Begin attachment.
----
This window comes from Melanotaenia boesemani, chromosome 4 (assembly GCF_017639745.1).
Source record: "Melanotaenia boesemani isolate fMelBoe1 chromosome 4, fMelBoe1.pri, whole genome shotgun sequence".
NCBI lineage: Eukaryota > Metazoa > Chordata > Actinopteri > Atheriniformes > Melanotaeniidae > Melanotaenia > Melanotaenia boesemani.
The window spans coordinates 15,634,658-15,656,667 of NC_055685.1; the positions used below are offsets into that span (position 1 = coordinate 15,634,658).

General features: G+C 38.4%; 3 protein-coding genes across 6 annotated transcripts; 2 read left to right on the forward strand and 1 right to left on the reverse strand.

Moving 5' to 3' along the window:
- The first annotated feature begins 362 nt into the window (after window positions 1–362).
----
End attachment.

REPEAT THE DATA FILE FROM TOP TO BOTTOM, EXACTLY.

This window comes from Melanotaenia boesemani, chromosome 4 (assembly GCF_017639745.1).
Source record: "Melanotaenia boesemani isolate fMelBoe1 chromosome 4, fMelBoe1.pri, whole genome shotgun sequence".
NCBI lineage: Eukaryota > Metazoa > Chordata > Actinopteri > Atheriniformes > Melanotaeniidae > Melanotaenia > Melanotaenia boesemani.
The window spans coordinates 15,634,658-15,656,667 of NC_055685.1; the positions used below are offsets into that span (position 1 = coordinate 15,634,658).

General features: G+C 38.4%; 3 protein-coding genes across 6 annotated transcripts; 2 read left to right on the forward strand and 1 right to left on the reverse strand.

Moving 5' to 3' along the window:
- The first annotated feature begins 362 nt into the window (after window positions 1–362).